Seven Predictions for the New York Giants 2009 Season

Tom LianosContributor IIISeptember 6, 2009

EAST RUTHERFORD, NJ - AUGUST 17: Head coach Tom Coughlin of the New York Giants watches his team play against the Carolina Panthers during a preseason NFL game on August 17, 2009 at Giants Stadium in East Rutherford, New Jersey. (Photo by Jared Wickerham/Getty Images)

With just a week to go before the start of the season, it's time to bring out the crystal ball and take a look at what might happen in 2009.

Prediction No. 1—The Giants' offensive line will not be healthy all year.

Over the last five years, the one constant for the New York Giants has been the health of the offensive line. This consistency has produced consecutive 2,000+ yard total offense seasons for Tiki Barber and team rushing titles over the last two years. 

The Giants have been both good and lucky to avoid a major injury to this unit.  For a history lesson in how quickly an offensive line can go from good to bad, take a look at the Jaguars from last season. 

Over the course of the pre-season the starters—David Diehl (29), Rich Seubert (30), Shaun O'Hara (32), Chris Snee (27) and Kareem McKenzie (30)—have had an assortment of minor injuries, limiting them in practice and in game situations. Given the age of the line, this may be the first chinks in the armor. 

In 2009, I expect to see rookie offensive tackle William Beatty and center/guard Adam Koets to play significant time this season. How the back-ups play with extended time will be the deciding factor for the Giants playoff aspirations. 

Prediction No. 2—Mario Manningham will lead the Giants in receiving yards

Manning to Manningham will be a phrase heard early and often this season. Operating mostly out of the slot, Manningham will finish the season with 70 receptions for 875 yards and a 12.5-yard average. His ability to run after the catch will be the difference, as he'll take several short passes to the house for scores. 

Steve Smith (750 yards), Ahmad Bradshaw (600 yards) and Kevin Boss (570 yards) will finish behind Manningham in yardage. The Giants will stay true to their goal of spreading the ball, with six players accumulating more than 300 yards receiving. Hakeem Nicks will on strong late in the season and becomes a true deep threat. 

Prediction No. 3—Dominik Hixon will lose his starting job

Dominik Hixon became a Giants receiver because of his special teams ability. In his two years on the team, Hixon has found the end zone seven times on kick and punt returns.

When pushed into a starting role, Hixon's effectiveness as a special teams weapon decreased. 

This preseason, the Giants tried out a number of replacements. The returns have been poor: punt returns averaged an anemic 5.6 yards; kick returns averaged only 23 yards. 

As the season progresses, Tom Coughlin and the coaching staff will recognize the need for a special teams spark. Quite simply, the Giants will be better with Hixon leading specials and Manningham, Nicks, or Barden stepping up to earn starter's minutes.

Prediction No. 4—The Giants will start the season no worse than 4-1

In the NFL, momentum is as critical to team success as any other factor. The Giants should be heavily favored in four of the their first five games. Elite teams use these opportunities to build confidence and send a message to the rest of the league.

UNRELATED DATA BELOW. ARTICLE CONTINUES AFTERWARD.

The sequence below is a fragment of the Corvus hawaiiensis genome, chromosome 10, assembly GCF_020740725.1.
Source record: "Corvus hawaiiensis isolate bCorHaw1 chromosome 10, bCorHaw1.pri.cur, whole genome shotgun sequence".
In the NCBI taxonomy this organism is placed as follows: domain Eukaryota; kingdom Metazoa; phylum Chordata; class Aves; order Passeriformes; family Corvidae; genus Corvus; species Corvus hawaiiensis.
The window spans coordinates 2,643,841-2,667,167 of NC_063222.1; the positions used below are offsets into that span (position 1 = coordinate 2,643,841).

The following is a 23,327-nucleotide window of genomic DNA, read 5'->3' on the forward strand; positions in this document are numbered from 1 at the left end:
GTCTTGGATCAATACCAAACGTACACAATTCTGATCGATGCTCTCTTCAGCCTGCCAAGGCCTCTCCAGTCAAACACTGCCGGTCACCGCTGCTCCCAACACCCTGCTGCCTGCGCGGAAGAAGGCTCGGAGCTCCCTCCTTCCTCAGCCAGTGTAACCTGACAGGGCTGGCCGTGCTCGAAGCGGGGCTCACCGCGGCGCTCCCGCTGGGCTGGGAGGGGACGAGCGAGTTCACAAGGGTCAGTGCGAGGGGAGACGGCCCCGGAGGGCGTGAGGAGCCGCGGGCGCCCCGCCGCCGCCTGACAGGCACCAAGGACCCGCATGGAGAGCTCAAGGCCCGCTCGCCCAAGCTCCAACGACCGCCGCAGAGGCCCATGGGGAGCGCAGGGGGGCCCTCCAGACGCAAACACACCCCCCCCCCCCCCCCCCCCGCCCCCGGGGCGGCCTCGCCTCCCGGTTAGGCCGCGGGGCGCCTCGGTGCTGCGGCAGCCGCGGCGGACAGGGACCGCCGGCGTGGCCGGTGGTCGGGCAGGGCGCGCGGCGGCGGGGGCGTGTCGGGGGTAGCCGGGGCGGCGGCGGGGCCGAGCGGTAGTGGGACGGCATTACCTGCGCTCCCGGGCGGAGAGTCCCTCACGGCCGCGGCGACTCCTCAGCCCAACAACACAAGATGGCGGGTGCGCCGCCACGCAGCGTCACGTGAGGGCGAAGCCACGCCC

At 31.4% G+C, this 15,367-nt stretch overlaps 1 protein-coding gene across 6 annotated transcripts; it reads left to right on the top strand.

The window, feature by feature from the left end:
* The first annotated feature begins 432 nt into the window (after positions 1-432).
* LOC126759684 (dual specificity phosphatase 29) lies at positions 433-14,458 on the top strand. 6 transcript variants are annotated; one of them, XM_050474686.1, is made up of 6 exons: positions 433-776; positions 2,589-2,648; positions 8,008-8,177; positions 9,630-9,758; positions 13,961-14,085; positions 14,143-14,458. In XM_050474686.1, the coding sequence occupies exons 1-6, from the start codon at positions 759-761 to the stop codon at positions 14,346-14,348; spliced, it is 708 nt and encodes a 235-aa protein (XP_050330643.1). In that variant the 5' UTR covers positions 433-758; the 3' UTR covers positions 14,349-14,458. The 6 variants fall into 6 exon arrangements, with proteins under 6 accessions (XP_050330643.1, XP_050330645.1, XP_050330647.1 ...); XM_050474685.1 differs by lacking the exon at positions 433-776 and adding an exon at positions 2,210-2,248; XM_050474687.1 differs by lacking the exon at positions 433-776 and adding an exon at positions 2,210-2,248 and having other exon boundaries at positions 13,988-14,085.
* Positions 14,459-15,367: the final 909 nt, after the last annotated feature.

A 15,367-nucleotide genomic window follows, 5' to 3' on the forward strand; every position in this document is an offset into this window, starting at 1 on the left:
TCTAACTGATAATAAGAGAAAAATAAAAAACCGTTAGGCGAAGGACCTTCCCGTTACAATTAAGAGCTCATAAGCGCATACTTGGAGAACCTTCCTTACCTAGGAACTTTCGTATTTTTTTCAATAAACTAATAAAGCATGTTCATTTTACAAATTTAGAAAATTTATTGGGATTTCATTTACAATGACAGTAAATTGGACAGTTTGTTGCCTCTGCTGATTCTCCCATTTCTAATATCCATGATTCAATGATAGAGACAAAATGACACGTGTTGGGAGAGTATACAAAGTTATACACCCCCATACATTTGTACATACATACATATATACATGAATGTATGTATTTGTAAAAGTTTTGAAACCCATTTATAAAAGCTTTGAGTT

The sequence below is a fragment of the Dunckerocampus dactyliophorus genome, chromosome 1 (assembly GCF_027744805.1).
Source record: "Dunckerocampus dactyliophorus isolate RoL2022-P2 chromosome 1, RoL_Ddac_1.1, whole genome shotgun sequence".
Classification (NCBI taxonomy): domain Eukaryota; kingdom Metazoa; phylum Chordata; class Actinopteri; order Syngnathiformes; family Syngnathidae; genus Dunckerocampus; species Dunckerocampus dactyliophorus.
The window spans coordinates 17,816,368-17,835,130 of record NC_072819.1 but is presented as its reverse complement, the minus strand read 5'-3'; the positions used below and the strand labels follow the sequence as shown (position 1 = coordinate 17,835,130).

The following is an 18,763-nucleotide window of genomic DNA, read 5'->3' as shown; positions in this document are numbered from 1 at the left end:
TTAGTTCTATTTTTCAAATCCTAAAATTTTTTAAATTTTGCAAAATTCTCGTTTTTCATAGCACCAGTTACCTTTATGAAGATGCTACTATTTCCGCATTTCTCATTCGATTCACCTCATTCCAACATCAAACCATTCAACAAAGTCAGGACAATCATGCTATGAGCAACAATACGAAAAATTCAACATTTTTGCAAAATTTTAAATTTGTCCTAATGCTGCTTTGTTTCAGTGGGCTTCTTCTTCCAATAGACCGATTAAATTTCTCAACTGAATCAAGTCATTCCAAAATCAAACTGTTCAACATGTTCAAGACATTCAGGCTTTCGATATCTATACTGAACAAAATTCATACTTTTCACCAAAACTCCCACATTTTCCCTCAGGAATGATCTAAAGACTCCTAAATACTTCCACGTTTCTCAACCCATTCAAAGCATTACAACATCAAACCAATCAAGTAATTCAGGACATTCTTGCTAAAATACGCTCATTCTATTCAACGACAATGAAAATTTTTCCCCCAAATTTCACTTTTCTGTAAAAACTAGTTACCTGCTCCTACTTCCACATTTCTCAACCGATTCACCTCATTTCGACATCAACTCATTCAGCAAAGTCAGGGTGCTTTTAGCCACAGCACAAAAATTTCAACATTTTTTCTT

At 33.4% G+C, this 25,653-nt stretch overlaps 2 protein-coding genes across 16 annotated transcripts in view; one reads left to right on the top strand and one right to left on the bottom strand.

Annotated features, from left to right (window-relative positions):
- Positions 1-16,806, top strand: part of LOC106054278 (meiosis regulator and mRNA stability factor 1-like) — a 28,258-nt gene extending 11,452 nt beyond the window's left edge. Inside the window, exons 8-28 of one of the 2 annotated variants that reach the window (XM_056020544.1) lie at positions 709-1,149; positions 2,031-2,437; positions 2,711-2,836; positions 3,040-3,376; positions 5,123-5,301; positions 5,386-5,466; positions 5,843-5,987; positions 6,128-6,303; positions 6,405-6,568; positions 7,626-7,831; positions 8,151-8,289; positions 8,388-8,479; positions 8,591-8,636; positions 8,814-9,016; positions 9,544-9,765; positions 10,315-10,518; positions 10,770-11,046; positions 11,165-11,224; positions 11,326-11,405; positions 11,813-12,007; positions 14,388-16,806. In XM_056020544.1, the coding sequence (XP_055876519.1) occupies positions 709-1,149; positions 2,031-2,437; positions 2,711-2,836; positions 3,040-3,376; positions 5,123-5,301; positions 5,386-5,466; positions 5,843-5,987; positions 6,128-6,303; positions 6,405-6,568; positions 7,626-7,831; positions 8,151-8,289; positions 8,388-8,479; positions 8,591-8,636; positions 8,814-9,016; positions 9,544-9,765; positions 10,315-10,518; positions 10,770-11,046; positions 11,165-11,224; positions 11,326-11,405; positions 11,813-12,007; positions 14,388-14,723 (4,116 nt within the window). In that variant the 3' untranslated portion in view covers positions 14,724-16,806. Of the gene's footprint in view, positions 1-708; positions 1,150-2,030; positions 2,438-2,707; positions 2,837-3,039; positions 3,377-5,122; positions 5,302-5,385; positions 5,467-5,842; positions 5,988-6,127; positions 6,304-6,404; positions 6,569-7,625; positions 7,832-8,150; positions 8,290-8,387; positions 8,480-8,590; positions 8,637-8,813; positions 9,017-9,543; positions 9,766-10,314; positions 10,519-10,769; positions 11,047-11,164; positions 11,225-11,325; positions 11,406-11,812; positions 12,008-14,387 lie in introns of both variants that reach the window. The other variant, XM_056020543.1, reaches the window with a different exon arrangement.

A quick start will go a long way to quite the critics of Kevin Gilbride's playcalling and the perception of the Giants' new wide receiving corps.

Prediction No. 5—The defensive line will live up to the hype

The axiom that you can never have enough pass rushers will prove true yet again this season, as the Giants' defensive line will become the top unit in the league. The numbers will back it up, as the Giants will lead the league in sacks and finish near the top in interceptions. 

Justin Tuck will line up all over the line to allow Mathias Kiwianuka, Clint Sintim, and Osi Umenyiora the freedom to rush the passer. He along with the Cowboys' DeMarcus Ware and the Texans' Williams will be in the final discussion on defensive MVP. 

Umenyiora, when paired with Tuck or Chris Canty on the right side of the line, is impossible to stop. A return to the Pro Bowl will be secured with a 16-sack season, along with two defensive scores. 

The interior line will battle through injuries to start the season, but their depth is rewarded with a top eight run defense to end the season.

Prediction No. 6—The Giants will send seven players to the Pro Bowl

Defensive ends Tuck (all pro) and Umenyiora, cornerback Corey Webster, safety Kenny Phillips, guard Chris Snee (all pro), fullback Madison Hedgecock, and punter Jeff Feagles should all go to Miami for the Pro Bowl in February.

Prediction No. 7—The Giants will win the NFC East and earn a first round bye

The Eagles cannot overcome the losses on defense, and the Vick experiment will end in a full-blown quarterback controversy. They'll finish 8-8. 

The Cowboys open a new palace and generate lots of excitement, but stumble again down the stretch, with an 0-3 stretch against the Giants, Chargers, and Saints that effectively ends their season. They'll finish 9-7. 

The Redskins will start strong with a 5-2 record but the post-bye week schedule is too tough. They'll finish 8-8. 

The Giants will finish with records of 4-2 against the NFC East, 4-2 against the rest of the NFC roster, and 3-1 against the AFC to end the season at 11-5. Their record against teams with winning records is a pedestrian 3-3. 

This will be a down year for the NFC East, but the Giants remain a contender for the Super Bowl.